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Original reporting by Eric Boehm of the PA Independent
HARRISBURG — As teachers in Chicago grab national headlines with a strike that has left 404,000 kids out of school, Pennsylvania may be losing its infamous place as the most strike-prone state in the nation.
Like Illinois, Pennsylvania is one of a dozen states that allow teachers to go on strike. As recently as the 2006-07 school year, 13 strikes have occurred across Pennsylvania’s 500 school districts, and Pennsylvania has accounted for nearly half of all teachers’ strikes in the United States since 2000.
Teachers who plan to go on strike only have to give 48 hours notice under state law.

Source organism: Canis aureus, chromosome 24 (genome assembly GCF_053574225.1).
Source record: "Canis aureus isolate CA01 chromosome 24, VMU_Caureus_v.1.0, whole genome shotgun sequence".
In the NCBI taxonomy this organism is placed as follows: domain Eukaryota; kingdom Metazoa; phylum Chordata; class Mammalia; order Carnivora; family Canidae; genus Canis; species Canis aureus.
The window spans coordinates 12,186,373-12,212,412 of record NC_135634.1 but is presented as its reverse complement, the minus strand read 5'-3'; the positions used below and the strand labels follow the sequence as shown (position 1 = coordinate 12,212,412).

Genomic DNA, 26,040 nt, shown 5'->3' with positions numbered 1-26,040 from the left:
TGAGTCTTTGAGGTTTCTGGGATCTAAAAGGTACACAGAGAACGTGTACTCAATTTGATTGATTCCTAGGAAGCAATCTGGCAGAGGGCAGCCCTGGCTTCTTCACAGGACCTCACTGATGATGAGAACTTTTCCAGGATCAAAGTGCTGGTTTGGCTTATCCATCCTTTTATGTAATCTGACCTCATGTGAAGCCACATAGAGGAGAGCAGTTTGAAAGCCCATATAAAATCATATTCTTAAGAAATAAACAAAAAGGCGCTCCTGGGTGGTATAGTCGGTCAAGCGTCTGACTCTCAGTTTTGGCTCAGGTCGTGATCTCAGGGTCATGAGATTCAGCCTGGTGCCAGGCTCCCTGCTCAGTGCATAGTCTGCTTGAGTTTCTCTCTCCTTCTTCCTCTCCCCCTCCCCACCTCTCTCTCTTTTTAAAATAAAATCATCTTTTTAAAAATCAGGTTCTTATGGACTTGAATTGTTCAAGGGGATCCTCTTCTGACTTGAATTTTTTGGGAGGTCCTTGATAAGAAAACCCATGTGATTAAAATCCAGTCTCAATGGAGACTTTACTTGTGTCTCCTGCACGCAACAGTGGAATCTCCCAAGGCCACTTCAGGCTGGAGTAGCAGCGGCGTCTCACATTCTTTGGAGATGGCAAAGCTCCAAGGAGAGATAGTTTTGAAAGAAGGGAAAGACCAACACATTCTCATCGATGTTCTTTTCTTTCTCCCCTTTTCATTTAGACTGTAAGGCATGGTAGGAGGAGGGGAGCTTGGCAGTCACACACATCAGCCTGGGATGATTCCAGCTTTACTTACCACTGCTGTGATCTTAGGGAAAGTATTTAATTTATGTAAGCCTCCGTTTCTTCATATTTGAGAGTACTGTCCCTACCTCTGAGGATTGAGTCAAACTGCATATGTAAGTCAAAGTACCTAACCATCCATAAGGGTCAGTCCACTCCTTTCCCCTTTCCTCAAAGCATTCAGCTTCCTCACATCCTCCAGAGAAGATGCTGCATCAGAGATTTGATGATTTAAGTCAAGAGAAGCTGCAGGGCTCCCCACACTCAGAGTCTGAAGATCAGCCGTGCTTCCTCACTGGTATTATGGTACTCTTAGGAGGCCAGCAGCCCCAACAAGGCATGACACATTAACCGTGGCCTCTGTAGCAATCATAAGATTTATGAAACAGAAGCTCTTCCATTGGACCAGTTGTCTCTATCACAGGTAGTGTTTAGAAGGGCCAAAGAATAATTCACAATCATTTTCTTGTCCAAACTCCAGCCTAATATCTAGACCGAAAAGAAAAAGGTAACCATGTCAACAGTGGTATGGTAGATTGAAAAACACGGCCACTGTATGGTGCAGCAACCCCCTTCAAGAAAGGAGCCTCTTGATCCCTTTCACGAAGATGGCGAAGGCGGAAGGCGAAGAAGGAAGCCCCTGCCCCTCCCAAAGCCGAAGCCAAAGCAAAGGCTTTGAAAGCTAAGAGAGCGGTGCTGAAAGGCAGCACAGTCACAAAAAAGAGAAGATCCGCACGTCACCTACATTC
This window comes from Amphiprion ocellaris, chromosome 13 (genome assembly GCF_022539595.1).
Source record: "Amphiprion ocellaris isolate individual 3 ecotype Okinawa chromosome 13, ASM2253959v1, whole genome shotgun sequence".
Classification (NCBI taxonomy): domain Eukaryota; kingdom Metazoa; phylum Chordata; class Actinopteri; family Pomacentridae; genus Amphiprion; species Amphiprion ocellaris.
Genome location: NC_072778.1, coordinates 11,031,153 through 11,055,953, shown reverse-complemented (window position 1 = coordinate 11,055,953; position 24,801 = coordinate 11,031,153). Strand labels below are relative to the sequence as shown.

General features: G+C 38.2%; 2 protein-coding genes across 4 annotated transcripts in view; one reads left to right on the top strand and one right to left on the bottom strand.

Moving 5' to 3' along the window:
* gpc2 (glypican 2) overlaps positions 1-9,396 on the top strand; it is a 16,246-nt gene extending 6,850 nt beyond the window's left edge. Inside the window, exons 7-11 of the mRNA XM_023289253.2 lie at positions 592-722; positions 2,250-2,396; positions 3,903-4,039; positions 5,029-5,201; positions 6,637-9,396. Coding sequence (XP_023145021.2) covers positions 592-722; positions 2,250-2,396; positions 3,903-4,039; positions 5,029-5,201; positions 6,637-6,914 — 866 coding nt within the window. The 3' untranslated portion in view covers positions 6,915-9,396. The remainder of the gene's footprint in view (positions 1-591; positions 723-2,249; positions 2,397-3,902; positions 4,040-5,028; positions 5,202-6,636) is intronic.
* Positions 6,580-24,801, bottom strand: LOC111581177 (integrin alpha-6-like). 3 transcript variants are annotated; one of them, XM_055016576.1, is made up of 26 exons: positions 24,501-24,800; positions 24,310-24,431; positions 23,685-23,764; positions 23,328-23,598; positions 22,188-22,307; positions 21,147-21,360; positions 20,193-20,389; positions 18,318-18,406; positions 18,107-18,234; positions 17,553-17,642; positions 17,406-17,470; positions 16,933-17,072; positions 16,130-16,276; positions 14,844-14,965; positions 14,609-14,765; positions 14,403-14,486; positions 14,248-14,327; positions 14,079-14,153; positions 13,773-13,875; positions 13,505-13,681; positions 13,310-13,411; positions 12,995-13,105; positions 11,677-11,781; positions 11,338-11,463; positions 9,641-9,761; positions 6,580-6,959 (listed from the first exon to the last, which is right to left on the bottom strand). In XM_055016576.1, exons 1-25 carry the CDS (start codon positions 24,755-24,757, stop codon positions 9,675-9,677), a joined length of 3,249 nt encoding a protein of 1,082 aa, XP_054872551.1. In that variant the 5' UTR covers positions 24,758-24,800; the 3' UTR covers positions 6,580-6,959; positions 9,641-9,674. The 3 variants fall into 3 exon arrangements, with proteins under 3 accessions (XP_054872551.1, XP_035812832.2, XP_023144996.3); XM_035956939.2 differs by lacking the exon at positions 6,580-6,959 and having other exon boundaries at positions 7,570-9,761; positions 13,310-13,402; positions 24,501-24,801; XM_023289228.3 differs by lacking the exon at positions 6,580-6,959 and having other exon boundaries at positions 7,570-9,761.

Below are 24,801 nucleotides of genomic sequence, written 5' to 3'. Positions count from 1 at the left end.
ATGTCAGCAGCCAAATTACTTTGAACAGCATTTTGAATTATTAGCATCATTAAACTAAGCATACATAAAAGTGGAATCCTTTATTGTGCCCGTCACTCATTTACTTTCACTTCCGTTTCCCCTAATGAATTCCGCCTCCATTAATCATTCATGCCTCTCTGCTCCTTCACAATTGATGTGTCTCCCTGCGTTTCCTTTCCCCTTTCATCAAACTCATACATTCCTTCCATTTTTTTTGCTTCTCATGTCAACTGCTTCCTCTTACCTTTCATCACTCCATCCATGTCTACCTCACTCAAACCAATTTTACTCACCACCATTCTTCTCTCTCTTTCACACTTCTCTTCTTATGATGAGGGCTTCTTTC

“There has to be some kind of reforms here,” said Eric Montarti, senior research analyst for the Allegheny Institute, a free market think tank in Pittsburgh. “It’s a powerful tool, and it inconveniences parents and costs taxpayers.”
After only one strike during the 2011-12 school year, none of Pennsylvania’s 500 districts have been on strike since the beginning of the new school year.
Montarti said a number of factors have reduced strikes in recent years, including the economic pressure on school district budgets and the unions’ recognition that strikes would not be well-received by the public when so many people are struggling to make ends meet.
Dave DaVare, research director for the Pennsylvania School Boards Association, said the low number of strikes this year is partially due to many districts adopting the wage freeze Gov. Tom Corbett requested in 2011.
In effect, that wage freeze caused existing contracts to be extended for a year longer, meaning fewer districts have contracts coming up for renewal now, he said.
Read the full article here.
Tags: pennsylvania, teacher unions, teachers, unions
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